Gary Clark Jr. continually sharpens the core of what he does without losing the musical curiosity that makes him an engaging artist.
Since his major-label signing, Gary Clark Jr. has alternated between studio albums and live albums. While it's an unusual approach, it makes sense for Clark, giving him the opportunity for his explorations in the studio while tracking his frequent shows and mirroring his interest in live recordings. The two kinds of albums reveal two sides to the artist, though they aren't disconnected, and as Clark's latest release Live/North America 2016 shows, gives him the chance to get to the heart of his music.
In the studio, Clark has blended a variety of sounds. He's first and foremost a blues guitarist, but he's worked with plenty of rock, R&B, soul, and, less frequently, even some hip-hop. Blak and Blu sounded like an artist reaching out in all directions, which made for an engaging but hardly defining release, walking a fine line between open creativity and lack of focus. On stage, aided by frequent touring and plenty of festivals, Clark has become (or always was) a beast. He plays a more honed sound, not sacrificing his diverse influences, but driving more in one direction.
Although his previous live album came just two and a half years ago, Clark has a reason for a new one. Culled, obviously, from last year's touring, this disc draws heavily from 2015's The Story of Sonny Boy Slim and shows his evolution as a blues player. The classic Texas touches are still there, as are the Chicago style that often goes unremarked upon. Clark's born the burden of guitar hero and blues savior well, letting his solos increasingly serve the song or make coherent statements without needing to shred to get there.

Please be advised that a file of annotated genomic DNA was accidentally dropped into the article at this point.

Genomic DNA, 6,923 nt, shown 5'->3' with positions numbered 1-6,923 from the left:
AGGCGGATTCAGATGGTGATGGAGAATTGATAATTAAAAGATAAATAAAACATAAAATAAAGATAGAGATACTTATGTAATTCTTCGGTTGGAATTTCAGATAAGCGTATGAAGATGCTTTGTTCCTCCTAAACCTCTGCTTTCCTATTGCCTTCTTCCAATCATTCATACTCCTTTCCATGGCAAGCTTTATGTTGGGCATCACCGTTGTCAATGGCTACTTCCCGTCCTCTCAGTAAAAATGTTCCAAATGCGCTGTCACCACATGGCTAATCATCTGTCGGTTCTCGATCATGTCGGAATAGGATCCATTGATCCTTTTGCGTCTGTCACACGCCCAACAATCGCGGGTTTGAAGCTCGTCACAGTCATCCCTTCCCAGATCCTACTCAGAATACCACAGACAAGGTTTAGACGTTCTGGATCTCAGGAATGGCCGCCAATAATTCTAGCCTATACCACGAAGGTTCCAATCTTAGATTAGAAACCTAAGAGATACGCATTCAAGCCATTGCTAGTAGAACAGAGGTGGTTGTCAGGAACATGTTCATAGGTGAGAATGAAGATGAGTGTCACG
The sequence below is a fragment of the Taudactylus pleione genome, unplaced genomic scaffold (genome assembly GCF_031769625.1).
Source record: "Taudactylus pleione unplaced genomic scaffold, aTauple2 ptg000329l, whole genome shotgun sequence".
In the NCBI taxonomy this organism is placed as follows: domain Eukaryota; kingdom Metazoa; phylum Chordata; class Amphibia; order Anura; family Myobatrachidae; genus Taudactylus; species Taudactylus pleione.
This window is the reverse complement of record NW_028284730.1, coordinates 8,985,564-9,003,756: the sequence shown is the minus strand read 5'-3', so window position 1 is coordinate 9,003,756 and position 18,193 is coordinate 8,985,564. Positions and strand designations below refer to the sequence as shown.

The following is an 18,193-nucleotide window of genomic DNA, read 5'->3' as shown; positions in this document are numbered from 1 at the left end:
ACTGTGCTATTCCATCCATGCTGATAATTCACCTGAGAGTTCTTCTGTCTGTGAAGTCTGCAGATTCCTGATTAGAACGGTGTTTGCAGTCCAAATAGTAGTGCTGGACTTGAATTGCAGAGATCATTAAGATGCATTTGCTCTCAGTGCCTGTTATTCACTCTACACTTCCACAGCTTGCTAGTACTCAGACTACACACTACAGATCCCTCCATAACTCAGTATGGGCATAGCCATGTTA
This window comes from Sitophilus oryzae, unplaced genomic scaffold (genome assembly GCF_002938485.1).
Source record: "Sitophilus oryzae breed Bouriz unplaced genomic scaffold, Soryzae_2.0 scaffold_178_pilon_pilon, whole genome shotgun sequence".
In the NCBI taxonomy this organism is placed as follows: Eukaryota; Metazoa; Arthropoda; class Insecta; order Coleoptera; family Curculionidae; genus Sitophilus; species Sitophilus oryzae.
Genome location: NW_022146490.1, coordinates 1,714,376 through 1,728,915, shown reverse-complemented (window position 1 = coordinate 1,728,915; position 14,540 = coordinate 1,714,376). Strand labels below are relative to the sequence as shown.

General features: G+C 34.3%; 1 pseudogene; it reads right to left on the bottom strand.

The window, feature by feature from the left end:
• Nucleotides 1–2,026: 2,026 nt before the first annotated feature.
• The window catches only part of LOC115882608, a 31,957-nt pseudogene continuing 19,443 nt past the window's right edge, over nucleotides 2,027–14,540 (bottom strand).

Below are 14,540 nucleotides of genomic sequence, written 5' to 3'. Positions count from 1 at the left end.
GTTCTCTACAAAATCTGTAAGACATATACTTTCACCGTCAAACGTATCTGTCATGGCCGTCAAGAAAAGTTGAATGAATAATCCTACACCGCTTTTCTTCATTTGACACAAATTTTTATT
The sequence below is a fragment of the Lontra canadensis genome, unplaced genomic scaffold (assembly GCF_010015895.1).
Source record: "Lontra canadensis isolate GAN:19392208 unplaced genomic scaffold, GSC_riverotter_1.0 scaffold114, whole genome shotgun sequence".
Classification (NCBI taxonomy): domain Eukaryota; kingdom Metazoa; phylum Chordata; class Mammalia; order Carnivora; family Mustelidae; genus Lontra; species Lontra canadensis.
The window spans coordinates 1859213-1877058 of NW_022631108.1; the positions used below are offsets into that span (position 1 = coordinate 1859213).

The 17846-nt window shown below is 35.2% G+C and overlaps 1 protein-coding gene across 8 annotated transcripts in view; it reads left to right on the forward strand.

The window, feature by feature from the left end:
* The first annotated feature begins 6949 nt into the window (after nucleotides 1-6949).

Two older tracks -- “When My Train Pulls In” and “Numb -- mark highlights of the album, as they likely always will for Clark's sets. The comparisons to Hendrix tend to be overstated (and often hinge more on “black blues-rock guitarist” than on interest in sonics, tone, etc), but “When My Train Pulls In” comes from that lineage, and it chugs from the first note. Clark sounds his sharpest here, and on closer “Numb”, a fuzzy number that's willing to grind and build into something intense. These performances speak to the quintessence of Clark's art.
Clark has never been afraid of smooth R&B, but that's an element that doesn't work as well for him. His voice is fine, but his high singing on tracks like “Our Love” could use more body and doesn't quite do what it needs to do; it's a reminder that we're listening to a guitarist. Even so, Clark and his ever-tight band turn it into a memorable performance. There's a collaboration with Smokey Robinson and the Miracles waiting to happen that would be otherworldly.
Whether in slow or uptempo songs, the group knows how to develop a groove. A song like “Shake” carries it on a boogie and opener “Grinder”, which has strong soloing, relies as much on the propulsion underneath as it does on Clark's expressive playing.
That sort of sensibility, rather than just Clark's chops, seem to be a part of Clark's continual refining of his sound. He was a star even before he was a star and he could have just cut a bunch of Clapton/Vaughan/Guy sort of records. He could have let himself wander off into distracting genre forays. Instead, we see him continually sharpening the core of what he does without losing the musical curiosity that makes him an engaging artist.